Hours before the Maple Leafs took to the ice in Sunrise, Fla., to face the Panthers on Saturday, a Twitter user asked radio voice Joe Bowen a question about the weather. It was still cold in Ontario, they said, and they wondered if it was like the Sunshine State.
Bowen responded: “No idea.”
The veteran announcer was also in Ontario. Bowen and longtime color analyst Jim Ralph called Leafs road games from a sound booth in Toronto for two seasons, staying home while the team was away and describing the game to listeners starting in a TV stream.
That won’t change when the playoffs begin next week. In separate statements to AthleticismSportsnet and TSN – which share radio broadcast rights – have confirmed they will not change plans for the playoffs.
In an email, a TSN spokesperson wrote, “Our radio plans for the playoffs are consistent with our radio broadcasts over the past two years.”
“There is no change to how we plan to broadcast radio broadcasts to the public during the playoffs, as it will remain consistent with how games were called during the regular season and the playoffs over the course of the playoffs. the past two seasons,” a Sportsnet spokesperson wrote.
A spokesperson for Maple Leaf Sports & Entertainment said those decisions are up to the radio stations and “we support them in this process.”
It’s unclear whether the travel restriction will remain in place if the Leafs win their first-round series, something the franchise hasn’t accomplished since 2004.
“After 40 years of playing Toronto Maple Leafs hockey games, if they finally hit the jackpot, it will be very disappointing if we’re stuck in a studio at home when the trophy is presented,” Bowen said Monday. . . “But we will do our best under the circumstances.”
Bowen and Ralph signed five-year deals with TSN and Sportsnet in 2018, and those deals will run through next season. Under the terms of the deal, the pair alternate between Sportsnet 590 The FAN and TSN 1050 during the regular season and playoffs.
When the Leafs go on the road, broadcasters head to Channel Nine Court or One Mount Pleasant Road, the respective headquarters of TSN and Sportsnet, to call the games. It’s a flawed system, as illustrated again when the Leafs were in Florida.
There was a technical problem with the Canadian production truck. For several minutes during the first period in Florida, viewers of Hockey Night in Canada enjoyed coverage of the game in Florida, while the Canadian feed was being restored.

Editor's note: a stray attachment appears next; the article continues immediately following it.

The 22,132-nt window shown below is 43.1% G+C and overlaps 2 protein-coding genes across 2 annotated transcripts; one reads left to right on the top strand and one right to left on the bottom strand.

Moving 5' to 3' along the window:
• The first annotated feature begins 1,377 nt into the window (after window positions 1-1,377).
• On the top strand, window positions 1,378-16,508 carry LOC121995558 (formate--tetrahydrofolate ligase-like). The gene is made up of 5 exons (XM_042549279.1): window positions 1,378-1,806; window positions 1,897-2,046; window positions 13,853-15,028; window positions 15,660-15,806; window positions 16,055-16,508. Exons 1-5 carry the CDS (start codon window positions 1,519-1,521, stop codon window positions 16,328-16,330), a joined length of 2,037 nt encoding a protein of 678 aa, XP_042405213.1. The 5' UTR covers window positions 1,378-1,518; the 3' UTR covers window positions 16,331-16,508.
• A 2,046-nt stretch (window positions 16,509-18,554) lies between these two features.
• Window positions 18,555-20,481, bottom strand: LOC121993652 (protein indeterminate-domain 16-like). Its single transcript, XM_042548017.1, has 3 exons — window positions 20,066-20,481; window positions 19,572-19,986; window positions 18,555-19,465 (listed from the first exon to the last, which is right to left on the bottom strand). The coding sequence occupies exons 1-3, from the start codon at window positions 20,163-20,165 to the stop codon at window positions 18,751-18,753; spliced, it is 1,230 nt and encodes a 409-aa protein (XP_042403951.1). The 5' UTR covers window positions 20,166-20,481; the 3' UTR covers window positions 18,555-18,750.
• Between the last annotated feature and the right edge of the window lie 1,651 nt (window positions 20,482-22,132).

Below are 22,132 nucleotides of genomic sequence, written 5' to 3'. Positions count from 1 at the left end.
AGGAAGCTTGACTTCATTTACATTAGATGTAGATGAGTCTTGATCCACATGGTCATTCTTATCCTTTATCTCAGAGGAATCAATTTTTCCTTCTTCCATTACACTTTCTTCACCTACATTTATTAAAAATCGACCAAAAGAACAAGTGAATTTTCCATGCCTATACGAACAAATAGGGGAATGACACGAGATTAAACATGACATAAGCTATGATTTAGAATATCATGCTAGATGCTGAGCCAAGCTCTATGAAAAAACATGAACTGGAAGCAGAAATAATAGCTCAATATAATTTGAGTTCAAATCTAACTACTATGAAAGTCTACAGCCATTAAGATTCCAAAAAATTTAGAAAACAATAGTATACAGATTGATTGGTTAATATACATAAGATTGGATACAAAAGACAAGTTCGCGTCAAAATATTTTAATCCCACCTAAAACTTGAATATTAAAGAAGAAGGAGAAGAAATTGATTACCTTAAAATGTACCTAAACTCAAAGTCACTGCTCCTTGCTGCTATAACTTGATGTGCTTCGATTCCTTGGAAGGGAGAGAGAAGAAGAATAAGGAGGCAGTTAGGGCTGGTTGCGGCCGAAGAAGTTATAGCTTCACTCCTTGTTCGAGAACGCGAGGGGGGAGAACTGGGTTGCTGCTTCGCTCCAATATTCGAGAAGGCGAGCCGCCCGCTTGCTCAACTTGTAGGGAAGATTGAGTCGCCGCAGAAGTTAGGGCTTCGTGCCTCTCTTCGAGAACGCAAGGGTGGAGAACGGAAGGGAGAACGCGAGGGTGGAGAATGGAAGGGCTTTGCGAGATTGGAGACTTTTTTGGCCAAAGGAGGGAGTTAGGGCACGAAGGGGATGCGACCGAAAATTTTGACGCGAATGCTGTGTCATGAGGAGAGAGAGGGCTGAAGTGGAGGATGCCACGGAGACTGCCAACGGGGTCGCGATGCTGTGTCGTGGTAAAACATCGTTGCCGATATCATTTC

Bowen and Ralph briefly had access to only one camera angle, and that camera was placed too far from the ice to see the action clearly. At one point, their feed switched to a football game, which they relayed to their listening audience.
A survey of Canadian NHL teams suggests that most radio teams still cover games from the road. Ottawa and Edmonton both reported having radio crews on the road, while Montreal reported two – one for the French audience and another for the English audience.
The Flames said they did not have a radio crew on the road, while the Canucks said television and radio coverage on the road was intermittent. (The Winnipeg Jets were the only team not to respond in time for publication.)
As the sport slowly returned after the pandemic hit two years ago, many broadcasters found themselves working from home out of necessity. For weeks, even the hosts of “SportsCentre,” TSN’s flagship newscast, ended up inadvertently showing viewers around their living quarters.
With border closures and associated travel restrictions, the challenge was more acute for play-by-play broadcasters. Citing health concerns around COVID-19, Sportsnet started the 2020 baseball season with its team working remotely.
This year, with the border reopening and restrictions easing, the company still chose to keep play-by-play radio voice Ben Wagner at home. He works at Rogers Center when the Blue Jays are at home, but he works at Sportsnet headquarters in downtown Toronto when they’re on the road.
“I think you’re at a real disadvantage if you’re not with the ball club, so I’m really disappointed that we’re not traveling at the start of the season,” he said in an interview with The Canadian Press published earlier this month. “Hopefully that can be looked at further during the season.
“Hopefully with the expectations and the level of excitement around this team, it’s something that’s constantly being reassessed.”
In a recent interview, Nelson Millman, former program director at The Fan, said working remotely on a TV screen makes life more difficult for a broadcaster. They depend on the view provided to them by the television feed and may not have the clearest perspective to convey to their audience.
“I think you miss a certain amount of nuance from the game – and again, no disrespect to the broadcaster,” he said. “I just don’t think you can fully encompass the scope of the game if you’re not in the park.”
Bowen and Ralph have worked together for two decades, and for a long time they traveled with the Leafs on the team’s charter. This simplified planning and travel, and even cut costs entirely for TSN 1050 and The Fan 590, who footed the bill to send them on the road.
That dynamic changed before the 2015-16 season, when Leafs general manager Lou Lamoriello kicked the radio team out of the charter. Under the franchise’s new guiding principle, the charter was an extension of the locker room, reserved only for players and staff.
Initially, the withdrawal meant that Bowen and Ralph would call the games on the road to Toronto. The decision was changed following a wave of complaints from longtime listeners.
After two seasons of working from home, many listeners may not know that Bowen and Ralph aren’t on the road with the team unless the TV feed goes down.
(Jim Ralph and Joe Bowen’s Athletic file photo from 2019 courtesy of Joe Bowen)